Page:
Daughn Gibson at Triple Rock, 7/22/13
Triple Rock Social Club, Minneapolis
July 22, 2013
After the high-profile weekend Daughn Gibson had in Chicago, playing the tastemaking Pitchfork Music Festival and an exclusive afterparty show at the Bottom Lounge, you could forgive the recent Sub Pop signee for mailing it in on a Monday night in Minneapolis -- where instead of playing for thousands, he performed for 30 or so fans at the Triple Rock. But that's the life of a touring musician in this day and age, so rather than deliver an uninspired show to a mostly empty room, Gibson and his two-piece band (an unintroduced guitarist and drummer) played an invigorating 40-minute set that was a fluid blend of gritty blues and raw experimentalism.
Each song was preceded by recorded introductions that Gibson would cue up in front of him -- dialogue from movies, songs, or friends -- setting the mood and the tone for the track itself, which the band built on as soon as the music kicked in. And while on record Gibson's sound has a moody, soulful R&B quality to it, in a live setting those songs take on a rougher edge, giving the pulse of the original numbers a welcome bite. So while the ominous haze that hangs over a track like "You Don't Fade" still has a menacing quality to it, the band gives it more of a feral backbone live that adds some gritty spirit to the song.
The brief set drew evenly from Gibson's two terrific full-lengths -- his debut, All Hell, and his recent release on Sub Pop, Me Moan. The performance was augmented by videos projected on a wrinkled white sheet hanging behind the band with the rest of the stage shrouded in darkness, as kaleidoscopic images of women dancing and bright bursts of color coincided with the restrained sonic outbursts the band generated.
As for Gibson himself, he tried to make a connection with the all-too-quiet Monday crowd, asking us enthusiastically how we were doing at the start of his set and revealing a part of himself by dedicating a song early on to "the love of my life -- my wife," all of which elicited hardly any reaction from the small crowd. So he retreated into his music, holding his microphone stand aloft in triumph while also letting it curl around his neck like a noose -- as if getting these songs out was both a blessing and a curse for him.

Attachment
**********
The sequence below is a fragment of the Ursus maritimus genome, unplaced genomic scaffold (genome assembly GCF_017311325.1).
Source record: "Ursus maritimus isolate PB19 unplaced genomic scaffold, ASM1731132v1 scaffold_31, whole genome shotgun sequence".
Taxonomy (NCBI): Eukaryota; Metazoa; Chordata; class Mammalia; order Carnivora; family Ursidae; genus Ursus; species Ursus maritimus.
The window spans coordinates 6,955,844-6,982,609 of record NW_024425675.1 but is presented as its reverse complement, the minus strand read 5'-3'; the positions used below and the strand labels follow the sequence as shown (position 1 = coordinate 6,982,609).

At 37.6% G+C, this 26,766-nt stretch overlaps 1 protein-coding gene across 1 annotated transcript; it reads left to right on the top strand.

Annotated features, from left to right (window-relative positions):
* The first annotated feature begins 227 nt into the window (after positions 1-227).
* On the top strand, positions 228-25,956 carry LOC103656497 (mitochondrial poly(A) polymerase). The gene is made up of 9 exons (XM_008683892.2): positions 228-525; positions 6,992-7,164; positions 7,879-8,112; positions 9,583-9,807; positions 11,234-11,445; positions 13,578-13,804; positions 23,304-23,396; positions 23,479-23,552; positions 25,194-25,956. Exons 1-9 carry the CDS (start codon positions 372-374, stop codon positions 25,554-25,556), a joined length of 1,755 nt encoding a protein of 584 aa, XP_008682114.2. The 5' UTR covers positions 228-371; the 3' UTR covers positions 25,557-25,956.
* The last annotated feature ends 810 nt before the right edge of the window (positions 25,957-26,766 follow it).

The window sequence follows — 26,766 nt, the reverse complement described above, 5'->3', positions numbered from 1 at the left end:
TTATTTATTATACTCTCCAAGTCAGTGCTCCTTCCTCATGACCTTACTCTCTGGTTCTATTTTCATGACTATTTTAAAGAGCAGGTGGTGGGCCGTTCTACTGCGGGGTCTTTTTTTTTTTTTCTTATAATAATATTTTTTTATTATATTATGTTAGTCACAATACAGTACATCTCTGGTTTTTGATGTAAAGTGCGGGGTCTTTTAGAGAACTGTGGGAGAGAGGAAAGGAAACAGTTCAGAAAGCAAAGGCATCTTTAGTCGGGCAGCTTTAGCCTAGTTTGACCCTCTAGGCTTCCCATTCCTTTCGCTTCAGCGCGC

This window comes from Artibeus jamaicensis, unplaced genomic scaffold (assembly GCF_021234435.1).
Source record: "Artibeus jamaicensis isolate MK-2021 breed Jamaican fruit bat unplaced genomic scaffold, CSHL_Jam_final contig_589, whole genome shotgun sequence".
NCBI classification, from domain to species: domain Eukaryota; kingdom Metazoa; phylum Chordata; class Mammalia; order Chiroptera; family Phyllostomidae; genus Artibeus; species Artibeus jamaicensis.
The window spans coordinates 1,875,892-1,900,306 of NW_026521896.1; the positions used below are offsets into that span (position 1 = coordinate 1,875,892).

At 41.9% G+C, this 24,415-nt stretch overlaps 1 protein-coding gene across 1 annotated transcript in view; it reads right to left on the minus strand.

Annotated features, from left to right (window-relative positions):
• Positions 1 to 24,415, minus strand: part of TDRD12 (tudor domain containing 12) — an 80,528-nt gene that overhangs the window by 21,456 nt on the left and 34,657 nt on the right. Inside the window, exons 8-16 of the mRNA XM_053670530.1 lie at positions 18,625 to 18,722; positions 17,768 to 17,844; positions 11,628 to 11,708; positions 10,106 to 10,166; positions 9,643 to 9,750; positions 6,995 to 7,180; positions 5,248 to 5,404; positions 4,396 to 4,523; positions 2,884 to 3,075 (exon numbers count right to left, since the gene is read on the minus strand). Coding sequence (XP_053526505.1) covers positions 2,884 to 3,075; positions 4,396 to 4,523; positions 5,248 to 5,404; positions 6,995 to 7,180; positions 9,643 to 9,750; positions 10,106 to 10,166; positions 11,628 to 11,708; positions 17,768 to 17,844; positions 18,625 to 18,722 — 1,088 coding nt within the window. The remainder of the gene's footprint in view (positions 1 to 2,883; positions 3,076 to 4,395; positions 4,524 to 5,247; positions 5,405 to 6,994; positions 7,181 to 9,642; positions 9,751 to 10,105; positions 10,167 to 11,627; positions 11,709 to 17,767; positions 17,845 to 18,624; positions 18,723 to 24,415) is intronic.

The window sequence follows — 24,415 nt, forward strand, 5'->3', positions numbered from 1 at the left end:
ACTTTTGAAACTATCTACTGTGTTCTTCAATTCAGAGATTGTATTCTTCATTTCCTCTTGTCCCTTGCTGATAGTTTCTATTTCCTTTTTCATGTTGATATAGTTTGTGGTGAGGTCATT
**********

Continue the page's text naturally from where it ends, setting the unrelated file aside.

Gibson's robust baritone took on a Nick Cave-like intensity at times, as he led the band ever forward while the track churned fitfully on. The subtle electronic textures that Gibson presided over certainly added a mercurial undercurrent to the material, giving songs like "Dandelion," "The Sound of Law," and "All Hell" a capricious depth and intensity that ultimately provided the creative spark for the performance.
The encore-less set closed with a lengthy instrumental, with the band adding layers of saturnine discord to the experimental track, which washed over the room like a dark, temperamental wave. Gibson was off with a cursory word of thanks to the audience, "Have a great night. See you next time." Hopefully, when that next time comes, more of Minneapolis will know of Daughn Gibson's exquisite charms.
Personal Bias: I've been listening to Me Moan for weeks now, and gained a deeper appreciation for these rich, soulful songs after seeing them performed live.
The Crowd: Meager, but supportive.
Overheard in the Crowd: Nothing at all -- this was a quiet, Monday-night crowd if there ever was one.
Random Notebook Dump: Florida quartet Merchandise delivered a terrific opening set, incorporating many different musical styles fluidly within their performance. Frontman Carson Cox at times seemed to be channeling Jeff Buckley in his lyrical delivery, while his guitar work blended rousingly with the other guitarist's to form a feisty urgency in their sound. This was their first ever Minneapolis performance, despite the group's lengthy post-punk history in Florida, and hopefully the small turnout doesn't dissuade the band from ever coming back, because their live show is enthralling.